Could a humanist learning program be the answer to questions and hesitations about your kids’ spiritual education? Greg Epstein, the Humanist chaplain at Harvard University thinks so. Epstein, who also appears on the A&E’s reality show, Married at First Sight, is creating a curriculum that will teach kids about being good, moral citizens of the world.
“I see a lot of young interfaith couples struggling with how to raise their kids,” says Epstein, who is an ordained Humanist Rabbi. There are so many Jewish and interfaith families who want to teach their children the ethics and values of a good person, but a traditional, religious Hebrew school is not the place to do that for every family. “Often the partner who is not Jewish is perfectly fine teaching children about Jewish history, culture and identity. But one or both of the parents is really uncomfortable teaching religious values like prayer, heaven and the afterlife, or the Chosen People,” Epstein says. “This could be so relevant to interfaith families who may not feel comfortable teaching values from the exclusive point of view of one parent’s faith. It’s exciting to provide a service to non-religious and interfaith families.”
Epstein and his team at the Humanist Hub are working with some of Harvard’s top educators and psychologists to create resources that parents everywhere can use independently or to enhance the Sunday school program their kids attend. Tracy Elizabeth, an advanced doctoral candidate in Human Development and Education at the Harvard Graduate School of Education, created a pedagogical framework that focuses on core values and skills, such as compassion, justice, conflict resolution and perspective taking, for children and youth to learn in a safe and secular environment.
“People are experiencing a need for moral and values education as non-religious parents,” says Epstein. “The idea is, people with a variety of beliefs can agree no religion has a monopoly on teaching things like environmentalism, global citizenship, or any number of the values we plan to cover.”
Classroom-based programs will initially be based in Cambridge but Epstein sees the potential to go national with children’s books, videos and curriculums. And though most of the Humanist Hub’s family and youth activities are still in the planning stage, Epstein says these programs are “potentially groundbreaking.”
Initially the project was called the “Learning Lab” but that felt too formal. Epstein knows that today’s kids and parents are busy. They are not looking for another activity or commitment and he wants to emphasize that activities are play-based, non-competitive and flexible. While Epstein is still toying with what to title the project, he is thrilled that Harvard biologist E.O. Wilson has agreed to lend his name. “Wilson represents so much of the values we are trying to cultivate,” says Epstein.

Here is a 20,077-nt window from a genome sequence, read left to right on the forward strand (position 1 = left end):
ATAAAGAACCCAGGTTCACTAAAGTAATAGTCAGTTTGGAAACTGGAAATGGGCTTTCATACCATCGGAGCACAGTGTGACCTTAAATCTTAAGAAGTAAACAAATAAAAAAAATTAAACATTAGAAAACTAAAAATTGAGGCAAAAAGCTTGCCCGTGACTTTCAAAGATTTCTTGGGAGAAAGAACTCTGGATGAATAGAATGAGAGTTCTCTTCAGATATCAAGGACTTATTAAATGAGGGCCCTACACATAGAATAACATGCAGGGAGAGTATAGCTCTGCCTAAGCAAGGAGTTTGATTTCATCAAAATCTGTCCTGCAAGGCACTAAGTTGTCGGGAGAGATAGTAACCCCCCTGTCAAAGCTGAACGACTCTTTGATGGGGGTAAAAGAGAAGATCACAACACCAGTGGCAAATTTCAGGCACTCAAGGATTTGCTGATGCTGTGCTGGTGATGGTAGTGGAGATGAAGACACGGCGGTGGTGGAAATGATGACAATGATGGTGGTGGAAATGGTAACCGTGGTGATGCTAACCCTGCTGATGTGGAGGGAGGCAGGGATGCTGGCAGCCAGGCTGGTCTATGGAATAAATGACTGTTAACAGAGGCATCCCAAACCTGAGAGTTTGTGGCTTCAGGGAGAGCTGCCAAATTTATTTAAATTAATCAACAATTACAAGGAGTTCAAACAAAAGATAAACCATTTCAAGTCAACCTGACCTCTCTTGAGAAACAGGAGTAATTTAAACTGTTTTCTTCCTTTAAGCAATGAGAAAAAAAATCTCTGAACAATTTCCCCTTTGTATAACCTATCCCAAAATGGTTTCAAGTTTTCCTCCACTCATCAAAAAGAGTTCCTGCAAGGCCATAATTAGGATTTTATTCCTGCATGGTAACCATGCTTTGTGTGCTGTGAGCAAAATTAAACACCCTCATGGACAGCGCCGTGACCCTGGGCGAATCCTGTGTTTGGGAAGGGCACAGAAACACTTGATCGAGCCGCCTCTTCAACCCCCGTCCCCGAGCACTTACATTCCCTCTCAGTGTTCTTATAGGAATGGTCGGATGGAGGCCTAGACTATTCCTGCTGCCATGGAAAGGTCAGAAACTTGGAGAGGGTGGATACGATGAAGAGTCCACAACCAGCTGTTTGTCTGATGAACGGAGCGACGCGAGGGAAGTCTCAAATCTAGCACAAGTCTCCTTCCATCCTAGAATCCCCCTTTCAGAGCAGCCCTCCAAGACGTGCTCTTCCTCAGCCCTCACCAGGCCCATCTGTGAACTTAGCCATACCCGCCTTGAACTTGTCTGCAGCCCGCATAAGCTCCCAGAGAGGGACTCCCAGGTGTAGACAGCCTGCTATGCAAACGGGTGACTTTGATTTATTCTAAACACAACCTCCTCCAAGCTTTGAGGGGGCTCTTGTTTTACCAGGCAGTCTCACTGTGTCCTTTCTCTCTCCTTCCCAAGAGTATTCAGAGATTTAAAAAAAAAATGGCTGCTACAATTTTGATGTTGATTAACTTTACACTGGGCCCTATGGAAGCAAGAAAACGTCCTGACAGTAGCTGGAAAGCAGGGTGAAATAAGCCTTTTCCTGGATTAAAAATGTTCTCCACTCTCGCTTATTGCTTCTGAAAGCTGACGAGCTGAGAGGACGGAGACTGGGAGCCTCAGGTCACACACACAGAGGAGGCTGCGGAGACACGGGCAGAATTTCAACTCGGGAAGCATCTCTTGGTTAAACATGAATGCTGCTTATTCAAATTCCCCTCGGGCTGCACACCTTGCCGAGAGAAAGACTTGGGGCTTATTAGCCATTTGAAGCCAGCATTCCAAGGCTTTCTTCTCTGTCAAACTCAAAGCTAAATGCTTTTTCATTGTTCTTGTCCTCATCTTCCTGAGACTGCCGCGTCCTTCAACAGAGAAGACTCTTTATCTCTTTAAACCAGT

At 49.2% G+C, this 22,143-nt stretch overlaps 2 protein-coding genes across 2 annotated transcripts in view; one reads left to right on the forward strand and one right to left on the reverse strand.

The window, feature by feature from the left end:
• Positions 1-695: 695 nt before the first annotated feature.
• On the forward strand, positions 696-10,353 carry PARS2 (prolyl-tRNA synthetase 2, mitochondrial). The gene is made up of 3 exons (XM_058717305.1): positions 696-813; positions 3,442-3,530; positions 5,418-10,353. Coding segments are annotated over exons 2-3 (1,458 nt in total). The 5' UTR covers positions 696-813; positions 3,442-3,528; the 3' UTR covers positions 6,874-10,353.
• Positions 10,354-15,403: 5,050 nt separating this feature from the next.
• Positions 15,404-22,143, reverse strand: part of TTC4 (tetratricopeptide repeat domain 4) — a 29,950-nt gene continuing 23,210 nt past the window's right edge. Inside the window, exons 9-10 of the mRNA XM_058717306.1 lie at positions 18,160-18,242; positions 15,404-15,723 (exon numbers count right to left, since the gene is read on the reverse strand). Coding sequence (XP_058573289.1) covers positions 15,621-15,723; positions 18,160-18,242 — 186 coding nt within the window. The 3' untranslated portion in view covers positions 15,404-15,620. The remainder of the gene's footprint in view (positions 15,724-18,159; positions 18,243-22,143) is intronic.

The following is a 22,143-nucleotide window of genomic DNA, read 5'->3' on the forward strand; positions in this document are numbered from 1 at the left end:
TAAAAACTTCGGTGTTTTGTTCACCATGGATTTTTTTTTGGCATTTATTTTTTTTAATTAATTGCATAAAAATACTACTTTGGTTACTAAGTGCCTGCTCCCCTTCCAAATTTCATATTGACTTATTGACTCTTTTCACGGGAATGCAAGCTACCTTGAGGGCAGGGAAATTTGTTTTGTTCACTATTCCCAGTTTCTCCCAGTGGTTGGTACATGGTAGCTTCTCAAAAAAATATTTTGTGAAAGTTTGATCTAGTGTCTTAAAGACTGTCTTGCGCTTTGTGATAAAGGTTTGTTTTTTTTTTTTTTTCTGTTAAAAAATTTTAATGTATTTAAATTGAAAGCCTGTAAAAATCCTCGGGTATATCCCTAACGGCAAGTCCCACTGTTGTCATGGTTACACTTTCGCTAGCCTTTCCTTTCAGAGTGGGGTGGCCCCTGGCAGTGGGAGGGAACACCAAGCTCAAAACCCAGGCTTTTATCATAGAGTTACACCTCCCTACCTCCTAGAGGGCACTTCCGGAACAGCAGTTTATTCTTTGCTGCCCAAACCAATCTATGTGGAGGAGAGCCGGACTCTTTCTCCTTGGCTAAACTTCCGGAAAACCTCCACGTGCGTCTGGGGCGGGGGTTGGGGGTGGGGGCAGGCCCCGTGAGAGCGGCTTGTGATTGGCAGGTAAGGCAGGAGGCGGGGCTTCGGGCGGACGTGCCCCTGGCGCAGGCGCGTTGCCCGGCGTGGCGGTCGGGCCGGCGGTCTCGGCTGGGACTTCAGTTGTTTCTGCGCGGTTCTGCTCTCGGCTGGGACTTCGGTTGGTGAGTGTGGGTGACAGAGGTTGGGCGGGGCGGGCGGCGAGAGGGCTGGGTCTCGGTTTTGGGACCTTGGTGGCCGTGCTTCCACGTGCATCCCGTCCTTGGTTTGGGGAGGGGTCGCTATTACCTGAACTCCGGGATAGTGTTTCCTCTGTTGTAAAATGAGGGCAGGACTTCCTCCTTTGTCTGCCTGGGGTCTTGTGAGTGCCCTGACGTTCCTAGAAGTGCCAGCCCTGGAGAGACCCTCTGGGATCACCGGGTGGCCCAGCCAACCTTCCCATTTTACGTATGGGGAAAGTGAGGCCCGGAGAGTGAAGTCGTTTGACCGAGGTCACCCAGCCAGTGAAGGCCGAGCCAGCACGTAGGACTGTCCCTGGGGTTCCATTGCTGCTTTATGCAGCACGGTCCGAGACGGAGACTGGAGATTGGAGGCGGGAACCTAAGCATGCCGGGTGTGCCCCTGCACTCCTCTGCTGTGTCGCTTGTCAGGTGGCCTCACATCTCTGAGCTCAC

Epstein also stresses that one can embrace Jewish heritage and Humanistic values at the same time. What are humanistic values? The Society for Humanistic Judaism explains on their website, “Humanistic Judaism embraces a human-centered philosophy that celebrates Jewish culture without supernatural underpinnings. Humanistic Jews value their Jewish identity and the aspects of Jewish culture that offer a genuine expression of their contemporary way of life.” The Humanist Hub has no problem with families with multiple affiliations and Epstein thinks that some synagogues might want to adopt the same open-mindedness. “This is the 21st century and that means people are going to be creating new rituals every day regardless of who likes it,” he says.
That kind of free-thinking is both personal and professional for Epstein. As a kid, he never identified with the religious aspect of Judaism but after graduating from college, with a degree in religion, he stumbled upon the notion that there are many ways to be Jewish. “At that point I got so excited to learn more about my heritage and family history that I ended up getting fluent in Hebrew, spending a year and a half living in Israel and even studying for two semesters in the Talmud Department of the Hebrew University of Jerusalem. I know the Jewish community can have many more such success stories if it embraces the kind of open-minded, transparent, data-driven approach that is just essential to this century.”
To learn more about programs at the Humanist Hub visit their website at www.humanisthub.org.